Prime Minister John Key hasn’t seen anything to make him question the Overseas Investment Office, which is facing a potential judicial review over its processing of an application by a Chinese investor to buy local farms.
China’s Shanghai Pengxin has until the end of the month to get OIO approval to buy the Crafar family farms before receiver for the farms KordaMentha can turn down its offer, in a process that has attracted intense scrutiny and faces a judicial review from a rival bidder.
The office’s transparency has been questioned by investment banker Michael Fay, who’s part of the rival consortium, but the Prime Minister hasn’t seen anything to question the OIO.
“Any decisions I’ve seen them make I’ve had no reason to question them so far,” Key told reporters at a post-Cabinet press conference.
Cabinet today briefly discussed the OIO’s recommendation on whether Pengxin should be cleared to buy the Crafar family farms, and Land Information Minister Maurice Williamson and Associate Finance Jonathan Coleman will have the final say on whether to approve the deal, Key said.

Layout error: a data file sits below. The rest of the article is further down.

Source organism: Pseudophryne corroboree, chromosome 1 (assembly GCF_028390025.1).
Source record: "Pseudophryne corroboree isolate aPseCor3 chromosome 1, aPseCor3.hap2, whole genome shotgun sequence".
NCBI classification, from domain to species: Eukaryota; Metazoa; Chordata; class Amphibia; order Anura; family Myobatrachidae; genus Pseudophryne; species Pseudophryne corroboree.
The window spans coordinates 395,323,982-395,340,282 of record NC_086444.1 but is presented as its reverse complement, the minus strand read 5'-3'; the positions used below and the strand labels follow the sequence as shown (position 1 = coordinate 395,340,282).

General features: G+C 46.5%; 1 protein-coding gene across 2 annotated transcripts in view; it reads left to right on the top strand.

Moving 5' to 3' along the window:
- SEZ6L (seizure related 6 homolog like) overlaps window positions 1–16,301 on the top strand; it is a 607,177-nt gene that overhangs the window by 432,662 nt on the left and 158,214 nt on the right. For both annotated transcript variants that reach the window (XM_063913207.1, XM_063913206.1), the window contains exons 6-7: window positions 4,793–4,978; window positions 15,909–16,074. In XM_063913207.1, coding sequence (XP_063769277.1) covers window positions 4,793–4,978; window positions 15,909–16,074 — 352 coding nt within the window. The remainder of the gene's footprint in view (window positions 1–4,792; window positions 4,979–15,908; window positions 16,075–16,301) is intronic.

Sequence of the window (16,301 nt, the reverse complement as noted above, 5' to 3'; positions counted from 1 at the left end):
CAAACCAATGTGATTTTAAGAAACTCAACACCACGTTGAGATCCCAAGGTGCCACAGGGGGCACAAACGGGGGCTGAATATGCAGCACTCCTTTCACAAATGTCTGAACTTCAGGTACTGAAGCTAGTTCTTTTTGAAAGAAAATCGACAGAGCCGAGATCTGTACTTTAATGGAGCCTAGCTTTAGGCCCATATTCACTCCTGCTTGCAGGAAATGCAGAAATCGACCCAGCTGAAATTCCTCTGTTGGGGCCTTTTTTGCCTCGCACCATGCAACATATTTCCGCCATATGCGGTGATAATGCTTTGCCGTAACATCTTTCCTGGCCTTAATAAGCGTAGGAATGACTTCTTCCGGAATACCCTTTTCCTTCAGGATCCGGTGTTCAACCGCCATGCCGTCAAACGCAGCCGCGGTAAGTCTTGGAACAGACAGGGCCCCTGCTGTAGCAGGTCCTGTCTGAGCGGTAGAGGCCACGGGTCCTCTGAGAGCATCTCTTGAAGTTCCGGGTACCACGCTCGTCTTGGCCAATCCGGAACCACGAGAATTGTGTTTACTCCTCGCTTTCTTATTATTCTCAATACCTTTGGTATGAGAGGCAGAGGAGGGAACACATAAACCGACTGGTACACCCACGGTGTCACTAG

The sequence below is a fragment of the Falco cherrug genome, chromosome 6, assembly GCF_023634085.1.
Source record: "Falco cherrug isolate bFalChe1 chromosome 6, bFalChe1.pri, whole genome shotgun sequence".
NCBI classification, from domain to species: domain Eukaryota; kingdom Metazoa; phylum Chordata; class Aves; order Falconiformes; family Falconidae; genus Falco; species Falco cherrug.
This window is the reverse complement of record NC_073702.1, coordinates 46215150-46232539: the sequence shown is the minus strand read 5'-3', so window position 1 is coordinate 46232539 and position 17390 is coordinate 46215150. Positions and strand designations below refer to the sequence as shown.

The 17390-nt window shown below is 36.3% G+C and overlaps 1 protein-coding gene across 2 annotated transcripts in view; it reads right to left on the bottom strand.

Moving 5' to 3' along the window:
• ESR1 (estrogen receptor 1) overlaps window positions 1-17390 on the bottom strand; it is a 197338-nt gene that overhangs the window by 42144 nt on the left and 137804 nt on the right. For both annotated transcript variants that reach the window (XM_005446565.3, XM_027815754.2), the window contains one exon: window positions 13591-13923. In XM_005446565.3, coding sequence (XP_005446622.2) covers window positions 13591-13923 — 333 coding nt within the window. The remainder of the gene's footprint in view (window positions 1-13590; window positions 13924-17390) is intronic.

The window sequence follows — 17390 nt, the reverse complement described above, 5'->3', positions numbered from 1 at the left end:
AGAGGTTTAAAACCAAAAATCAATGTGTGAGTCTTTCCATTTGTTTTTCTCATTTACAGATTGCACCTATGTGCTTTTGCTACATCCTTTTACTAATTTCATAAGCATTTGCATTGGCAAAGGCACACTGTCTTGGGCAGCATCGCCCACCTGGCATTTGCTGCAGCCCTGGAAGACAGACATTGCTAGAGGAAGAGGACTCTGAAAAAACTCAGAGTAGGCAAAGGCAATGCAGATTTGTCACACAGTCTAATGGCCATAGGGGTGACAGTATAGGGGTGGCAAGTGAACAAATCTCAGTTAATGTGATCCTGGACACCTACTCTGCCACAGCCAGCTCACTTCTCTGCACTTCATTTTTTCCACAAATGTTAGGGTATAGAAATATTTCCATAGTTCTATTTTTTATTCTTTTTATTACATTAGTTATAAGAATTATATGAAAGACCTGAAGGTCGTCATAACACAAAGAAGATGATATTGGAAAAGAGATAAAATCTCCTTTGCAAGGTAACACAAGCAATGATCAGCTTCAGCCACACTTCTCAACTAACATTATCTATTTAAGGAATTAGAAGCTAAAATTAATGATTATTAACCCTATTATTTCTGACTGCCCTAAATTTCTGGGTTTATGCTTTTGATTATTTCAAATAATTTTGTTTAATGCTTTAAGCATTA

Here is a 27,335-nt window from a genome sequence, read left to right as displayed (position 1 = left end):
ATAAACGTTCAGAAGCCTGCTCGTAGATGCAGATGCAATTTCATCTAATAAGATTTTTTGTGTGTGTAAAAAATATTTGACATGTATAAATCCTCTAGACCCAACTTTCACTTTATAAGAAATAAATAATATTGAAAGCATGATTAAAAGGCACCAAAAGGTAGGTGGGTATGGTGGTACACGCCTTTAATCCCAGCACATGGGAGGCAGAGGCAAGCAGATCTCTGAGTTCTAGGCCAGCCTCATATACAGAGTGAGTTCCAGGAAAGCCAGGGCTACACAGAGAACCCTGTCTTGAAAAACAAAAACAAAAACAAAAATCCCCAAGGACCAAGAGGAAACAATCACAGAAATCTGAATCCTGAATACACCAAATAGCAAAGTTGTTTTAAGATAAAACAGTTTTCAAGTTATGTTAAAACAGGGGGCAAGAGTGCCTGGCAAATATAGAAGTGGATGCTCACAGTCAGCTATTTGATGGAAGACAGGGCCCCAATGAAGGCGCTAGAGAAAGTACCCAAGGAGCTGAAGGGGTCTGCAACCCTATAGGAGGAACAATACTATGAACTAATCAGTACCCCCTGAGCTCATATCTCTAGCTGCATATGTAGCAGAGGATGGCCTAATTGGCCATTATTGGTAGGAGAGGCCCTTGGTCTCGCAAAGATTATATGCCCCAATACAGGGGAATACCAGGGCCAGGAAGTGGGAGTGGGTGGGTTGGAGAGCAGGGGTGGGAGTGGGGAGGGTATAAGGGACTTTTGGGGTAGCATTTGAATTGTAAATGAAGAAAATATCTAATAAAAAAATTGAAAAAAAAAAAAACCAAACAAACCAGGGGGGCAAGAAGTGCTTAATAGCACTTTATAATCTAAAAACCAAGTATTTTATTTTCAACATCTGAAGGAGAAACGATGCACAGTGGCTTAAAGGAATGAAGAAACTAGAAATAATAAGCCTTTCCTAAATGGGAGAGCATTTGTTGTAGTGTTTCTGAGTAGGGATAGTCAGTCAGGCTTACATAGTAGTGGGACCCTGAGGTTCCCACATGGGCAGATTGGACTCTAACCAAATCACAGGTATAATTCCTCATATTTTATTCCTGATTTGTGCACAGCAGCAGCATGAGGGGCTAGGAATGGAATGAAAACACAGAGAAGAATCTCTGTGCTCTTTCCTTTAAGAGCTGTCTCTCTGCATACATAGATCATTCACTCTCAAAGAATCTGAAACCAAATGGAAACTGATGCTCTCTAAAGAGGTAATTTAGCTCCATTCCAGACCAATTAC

“If they’re going to meet the 31 January timeline, they’ll need to make their decision soon, and they’ll publicly communicate that,” he said.
The Crafar Farms Purchase Group yesterday filed papers in the High Court in Wellington in an effort to block Pengxin’s bid, and a hearing is understood to be scheduled for tomorrow.
The Fay-led consortium, including Tiroa E and Te Hape B Trusts, Tauhara Hapu Trusts, Aitchison Farms, WD Holmes 2000 Trust, Donovan Group and Brent Cook launched a rival $171.5 million offer in September, believed to be some $30 million below Pengxin’s bid.
The purchase group tapped anti-foreign ownership argument in putting up its rival offer, after the purchase of large blocks of farmland by foreigners was raised by Natural Dairy NZ’s failed offer to buy the Crafar farms in 2010. That prompted the government to impose stricter controls on overseas investment, backing away from an initial stance to ease restrictions.
Key talked down the extent of foreign ownership of local farmland, saying he understood it to be less than 1 percent.
“The wholesale sale of land in New Zealand is not in New Zealand’s best interests, and that was why we sought to toughen up the overseas investment act,” he said. “At around about 1 percent, I don’t think we have a substantial issue.”